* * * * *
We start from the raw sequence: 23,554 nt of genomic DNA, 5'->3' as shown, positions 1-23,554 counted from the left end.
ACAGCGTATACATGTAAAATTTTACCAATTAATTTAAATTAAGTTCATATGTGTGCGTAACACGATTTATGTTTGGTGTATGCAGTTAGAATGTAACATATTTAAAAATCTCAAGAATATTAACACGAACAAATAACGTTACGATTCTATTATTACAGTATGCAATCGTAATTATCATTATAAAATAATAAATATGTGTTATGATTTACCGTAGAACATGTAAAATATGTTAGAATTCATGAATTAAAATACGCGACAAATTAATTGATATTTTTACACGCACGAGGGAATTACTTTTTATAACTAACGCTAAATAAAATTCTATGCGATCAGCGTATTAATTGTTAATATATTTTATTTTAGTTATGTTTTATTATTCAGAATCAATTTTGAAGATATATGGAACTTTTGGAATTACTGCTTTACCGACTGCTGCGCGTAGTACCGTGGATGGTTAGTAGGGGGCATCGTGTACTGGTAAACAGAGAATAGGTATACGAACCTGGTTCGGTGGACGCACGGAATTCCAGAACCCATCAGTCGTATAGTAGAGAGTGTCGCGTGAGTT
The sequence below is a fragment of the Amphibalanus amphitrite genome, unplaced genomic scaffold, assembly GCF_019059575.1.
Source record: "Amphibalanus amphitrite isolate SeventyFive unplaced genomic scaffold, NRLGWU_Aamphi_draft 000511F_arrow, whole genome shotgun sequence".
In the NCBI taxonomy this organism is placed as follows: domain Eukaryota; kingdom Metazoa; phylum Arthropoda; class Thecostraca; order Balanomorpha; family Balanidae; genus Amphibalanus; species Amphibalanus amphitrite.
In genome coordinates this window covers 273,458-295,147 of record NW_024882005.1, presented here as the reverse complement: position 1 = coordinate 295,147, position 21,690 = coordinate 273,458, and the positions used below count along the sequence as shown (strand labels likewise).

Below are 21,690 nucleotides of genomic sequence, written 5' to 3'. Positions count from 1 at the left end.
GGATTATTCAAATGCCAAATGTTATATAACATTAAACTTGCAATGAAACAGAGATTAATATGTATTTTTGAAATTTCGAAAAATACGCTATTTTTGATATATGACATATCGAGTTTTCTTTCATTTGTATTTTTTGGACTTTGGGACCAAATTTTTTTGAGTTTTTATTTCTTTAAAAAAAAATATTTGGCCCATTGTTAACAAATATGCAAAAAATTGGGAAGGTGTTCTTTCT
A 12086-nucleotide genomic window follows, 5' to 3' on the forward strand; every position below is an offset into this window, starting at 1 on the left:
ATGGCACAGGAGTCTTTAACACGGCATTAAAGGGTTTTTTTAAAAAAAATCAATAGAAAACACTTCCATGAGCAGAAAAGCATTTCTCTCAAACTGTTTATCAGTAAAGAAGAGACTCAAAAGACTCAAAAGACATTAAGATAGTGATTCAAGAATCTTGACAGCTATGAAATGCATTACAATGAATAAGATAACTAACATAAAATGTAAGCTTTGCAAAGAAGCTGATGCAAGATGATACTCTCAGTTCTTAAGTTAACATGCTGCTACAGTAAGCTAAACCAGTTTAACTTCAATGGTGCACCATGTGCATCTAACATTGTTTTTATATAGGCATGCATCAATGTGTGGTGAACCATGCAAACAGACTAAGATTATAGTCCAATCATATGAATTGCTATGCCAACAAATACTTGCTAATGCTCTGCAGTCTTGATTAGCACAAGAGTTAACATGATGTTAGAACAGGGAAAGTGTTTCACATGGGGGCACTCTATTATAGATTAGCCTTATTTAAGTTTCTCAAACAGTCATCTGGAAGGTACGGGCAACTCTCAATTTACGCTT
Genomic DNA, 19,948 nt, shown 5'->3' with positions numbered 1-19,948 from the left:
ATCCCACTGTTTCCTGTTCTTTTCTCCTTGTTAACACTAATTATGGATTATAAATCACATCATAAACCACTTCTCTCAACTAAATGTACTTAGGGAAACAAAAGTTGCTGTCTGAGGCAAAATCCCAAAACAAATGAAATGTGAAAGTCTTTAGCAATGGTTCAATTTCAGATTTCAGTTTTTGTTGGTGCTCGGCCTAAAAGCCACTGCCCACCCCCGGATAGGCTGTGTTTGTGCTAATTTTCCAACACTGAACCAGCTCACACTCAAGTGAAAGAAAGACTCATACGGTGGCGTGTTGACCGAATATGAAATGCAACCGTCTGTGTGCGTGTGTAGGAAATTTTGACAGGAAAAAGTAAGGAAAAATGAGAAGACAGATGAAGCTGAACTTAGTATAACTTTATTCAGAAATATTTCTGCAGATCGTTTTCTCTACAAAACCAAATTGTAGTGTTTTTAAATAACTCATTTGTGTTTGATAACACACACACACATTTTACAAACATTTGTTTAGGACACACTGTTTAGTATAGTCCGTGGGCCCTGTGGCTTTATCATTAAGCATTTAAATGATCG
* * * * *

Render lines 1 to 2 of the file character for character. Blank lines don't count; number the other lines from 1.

We start from the raw sequence: 23,554 nt of genomic DNA, 5'->3' as shown, positions 1-23,554 counted from the left end.
ACAGCGTATACATGTAAAATTTTACCAATTAATTTAAATTAAGTTCATATGTGTGCGTAACACGATTTATGTTTGGTGTATGCAGTTAGAATGTAACATATTTAAAAATCTCAAGAATATTAACACGAACAAATAACGTTACGATTCTATTATTACAGTATGCAATCGTAATTATCATTATAAAATAATAAATATGTGTTATGATTTACCGTAGAACATGTAAAATATGTTAGAATTCATGAATTAAAATACGCGACAAATTAATTGATATTTTTACACGCACGAGGGAATTACTTTTTATAACTAACGCTAAATAAAATTCTATGCGATCAGCGTATTAATTGTTAATATATTTTATTTTAGTTATGTTTTATTATTCAGAATCAATTTTGAAGATATATGGAACTTTTGGAATTACTGCTTTACCGACTGCTGCGCGTAGTACCGTGGATGGTTAGTAGGGGGCATCGTGTACTGGTAAACAGAGAATAGGTATACGAACCTGGTTCGGTGGACGCACGGAATTCCAGAACCCATCAGTCGTATAGTAGAGAGTGTCGCGTGAGTT